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PC Audio - Digital Files

What Makes DACs Sound Different?
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Hi Steve,


Thanks for having a look. Yes, it is pretty interesting. As far as I can tell, the DAC measurements over at ASR only consider a single sampling frequency, but all of my DACs behave slightly differently at different sampling rates. I remember reading years ago how Benchmark Media Systems decided on an internal upsampling rate of 110 kHz for their DAC: https://benchmarkmedia.com/blogs/application_notes/13127453-asynchronous-upsampling-to-110-khz


Based on this research, it's probably safe to assume that there is a sampling rate that is optimal for any given DAC. This also the idea behind software like HQPlayer, which is configured to use high quality algorithms and filters to optimize the digital signal before feeding it to the DAC.


With most modern DACs, it does not take much upsampling to get into the optimal range, and it's easy to over-do it (with significant negative consequences). I see a lot of folks upsampling to DSD256 or DSD512; however, I've yet to find a DAC that benefits from these high rates, and this adds significant (if not crushing) load to the server, endpoints, and network. Most DACs seem to perform optimally at DSD128 or 192 kHz PCM. Enjoy.


-- David


Thanks David, This is very interesting. Especially the poor results on the iFi micro iDSD Signature NOS filter. For more distortion as the frequency sweep goes above 11kHz it has to be because of the steep filter (analog?) being introduced. As the output level goes down above 11kHz the error (distortion) goes up as the noise becomes a greater part of the signal. I’m not sure that’s actually audible as distortion. A near complete roll off above 11kHz has got to be audible even for old people like me as a dulling of the sound! And not using the steep 11kHz filter would create a large number of high level in band distortion products which probably would be audible. Even if a person’s hearing doesn’t extend that high, high levels of high frequency signals can cause problems for some amplifiers. This is why we see amplifier frequency response tests typically done at 1 watt. Back in the 60’s and 70’s some reviewers would do a power bandwidth test where they would sweep from dc to when the amplifier output rolled off. Every now and then an amplifier would go into oscillation, shut down from protection circuits, or just plain fail. Steve Gooding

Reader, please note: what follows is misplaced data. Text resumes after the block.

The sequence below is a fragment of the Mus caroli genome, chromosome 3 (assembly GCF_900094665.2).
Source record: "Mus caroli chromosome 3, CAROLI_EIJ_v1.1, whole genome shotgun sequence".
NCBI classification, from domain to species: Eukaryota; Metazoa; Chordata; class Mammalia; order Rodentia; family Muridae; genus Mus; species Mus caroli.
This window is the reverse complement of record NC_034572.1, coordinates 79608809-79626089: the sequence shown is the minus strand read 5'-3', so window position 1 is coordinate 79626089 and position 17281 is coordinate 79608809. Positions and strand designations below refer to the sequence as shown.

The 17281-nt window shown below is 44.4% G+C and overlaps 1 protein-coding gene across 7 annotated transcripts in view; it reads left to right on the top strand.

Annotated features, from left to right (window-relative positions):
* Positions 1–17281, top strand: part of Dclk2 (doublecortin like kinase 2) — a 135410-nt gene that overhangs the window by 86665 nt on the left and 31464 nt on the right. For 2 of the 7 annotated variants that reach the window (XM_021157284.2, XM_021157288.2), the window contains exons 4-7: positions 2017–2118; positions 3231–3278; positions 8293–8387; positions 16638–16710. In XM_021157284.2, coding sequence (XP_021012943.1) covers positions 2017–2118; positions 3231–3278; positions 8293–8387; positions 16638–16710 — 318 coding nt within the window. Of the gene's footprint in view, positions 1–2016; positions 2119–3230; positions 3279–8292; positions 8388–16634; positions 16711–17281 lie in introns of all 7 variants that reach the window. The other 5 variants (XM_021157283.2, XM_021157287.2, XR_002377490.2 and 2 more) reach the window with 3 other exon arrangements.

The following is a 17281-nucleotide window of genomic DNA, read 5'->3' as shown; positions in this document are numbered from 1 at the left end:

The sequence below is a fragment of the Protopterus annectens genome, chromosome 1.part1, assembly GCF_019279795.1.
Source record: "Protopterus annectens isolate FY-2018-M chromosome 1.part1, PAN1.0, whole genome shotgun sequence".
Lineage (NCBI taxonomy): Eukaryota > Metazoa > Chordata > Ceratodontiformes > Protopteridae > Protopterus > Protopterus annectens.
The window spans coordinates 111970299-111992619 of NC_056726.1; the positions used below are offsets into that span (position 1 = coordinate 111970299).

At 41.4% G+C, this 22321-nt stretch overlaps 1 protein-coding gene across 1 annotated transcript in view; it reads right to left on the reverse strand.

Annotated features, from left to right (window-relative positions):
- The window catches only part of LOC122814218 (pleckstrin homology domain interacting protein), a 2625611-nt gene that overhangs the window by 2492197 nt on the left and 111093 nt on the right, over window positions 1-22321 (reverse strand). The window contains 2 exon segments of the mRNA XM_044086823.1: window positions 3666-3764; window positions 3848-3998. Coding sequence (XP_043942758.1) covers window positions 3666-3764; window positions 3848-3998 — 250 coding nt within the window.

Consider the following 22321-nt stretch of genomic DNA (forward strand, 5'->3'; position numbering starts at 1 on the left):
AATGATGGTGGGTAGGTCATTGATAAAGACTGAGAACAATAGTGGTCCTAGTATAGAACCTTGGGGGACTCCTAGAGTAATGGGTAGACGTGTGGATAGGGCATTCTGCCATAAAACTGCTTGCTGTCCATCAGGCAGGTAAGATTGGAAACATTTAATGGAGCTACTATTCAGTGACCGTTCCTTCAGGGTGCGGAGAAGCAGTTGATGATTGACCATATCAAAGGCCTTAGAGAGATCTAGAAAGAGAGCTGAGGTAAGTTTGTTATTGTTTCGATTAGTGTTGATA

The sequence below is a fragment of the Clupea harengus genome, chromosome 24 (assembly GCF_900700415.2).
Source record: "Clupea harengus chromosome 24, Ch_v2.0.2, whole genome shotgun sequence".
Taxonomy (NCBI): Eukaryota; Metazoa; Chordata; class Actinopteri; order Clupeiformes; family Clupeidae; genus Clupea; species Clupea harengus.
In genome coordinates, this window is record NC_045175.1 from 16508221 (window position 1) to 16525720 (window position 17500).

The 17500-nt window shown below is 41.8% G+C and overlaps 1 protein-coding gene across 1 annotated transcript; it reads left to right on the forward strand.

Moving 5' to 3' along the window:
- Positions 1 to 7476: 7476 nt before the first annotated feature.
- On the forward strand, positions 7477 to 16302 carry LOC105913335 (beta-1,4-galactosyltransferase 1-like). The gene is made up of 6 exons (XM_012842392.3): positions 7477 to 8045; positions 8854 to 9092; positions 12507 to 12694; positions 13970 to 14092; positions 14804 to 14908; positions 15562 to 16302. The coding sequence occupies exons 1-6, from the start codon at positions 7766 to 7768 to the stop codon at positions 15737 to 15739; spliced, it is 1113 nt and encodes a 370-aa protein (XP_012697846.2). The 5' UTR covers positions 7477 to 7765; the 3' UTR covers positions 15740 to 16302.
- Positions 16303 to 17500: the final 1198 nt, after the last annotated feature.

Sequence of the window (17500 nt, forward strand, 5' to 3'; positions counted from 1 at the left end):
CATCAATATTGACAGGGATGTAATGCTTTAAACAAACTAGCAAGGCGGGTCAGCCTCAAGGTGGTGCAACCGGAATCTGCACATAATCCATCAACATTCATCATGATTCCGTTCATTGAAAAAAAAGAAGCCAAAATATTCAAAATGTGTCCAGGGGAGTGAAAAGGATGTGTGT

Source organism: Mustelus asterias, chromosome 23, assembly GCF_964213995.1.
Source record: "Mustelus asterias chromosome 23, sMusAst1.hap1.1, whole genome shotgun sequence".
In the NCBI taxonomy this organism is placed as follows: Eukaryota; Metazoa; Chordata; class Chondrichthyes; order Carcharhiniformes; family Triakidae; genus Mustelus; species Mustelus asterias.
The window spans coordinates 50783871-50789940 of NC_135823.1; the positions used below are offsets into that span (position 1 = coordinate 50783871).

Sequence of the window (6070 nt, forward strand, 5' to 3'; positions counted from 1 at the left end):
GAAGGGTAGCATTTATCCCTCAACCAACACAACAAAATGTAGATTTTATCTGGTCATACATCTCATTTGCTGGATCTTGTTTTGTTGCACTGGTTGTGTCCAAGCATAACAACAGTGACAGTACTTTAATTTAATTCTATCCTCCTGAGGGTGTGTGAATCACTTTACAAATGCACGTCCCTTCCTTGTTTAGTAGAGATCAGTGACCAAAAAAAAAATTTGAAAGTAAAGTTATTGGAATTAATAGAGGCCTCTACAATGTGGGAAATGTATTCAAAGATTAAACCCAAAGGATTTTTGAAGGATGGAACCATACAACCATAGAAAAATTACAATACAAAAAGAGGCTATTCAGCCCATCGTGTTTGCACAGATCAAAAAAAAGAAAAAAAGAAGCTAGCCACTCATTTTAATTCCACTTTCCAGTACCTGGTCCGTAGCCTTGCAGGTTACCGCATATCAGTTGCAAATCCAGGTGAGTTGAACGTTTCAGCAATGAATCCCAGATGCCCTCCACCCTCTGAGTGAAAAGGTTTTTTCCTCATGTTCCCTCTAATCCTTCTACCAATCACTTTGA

I've collected quite a few DACs over the last few years. Each has a slightly different sound, but I was curious to know if the differences were great enough to measure with equipment I have on-hand. I use my Focusrite Scarlett 2i2 audio interface for acoustic measurements, so I decided to give it a try. If you're the sort of person who loves looking at plots, you may enjoy this write-up of my findings:


What Makes DACs Sound Different?


If you're a fan of Room EQ Wizard, you're welcome to download my sweep files to analyze for yourself here:


https://www.dsnyder.ws-e.com/ts/sweeps.zip (300 MB)


I'm hoping that this inspires you to find out what you can learn by measuring your own equipment. Let me know if you have questions. Please share your results. :)


-- David

678-231-0568


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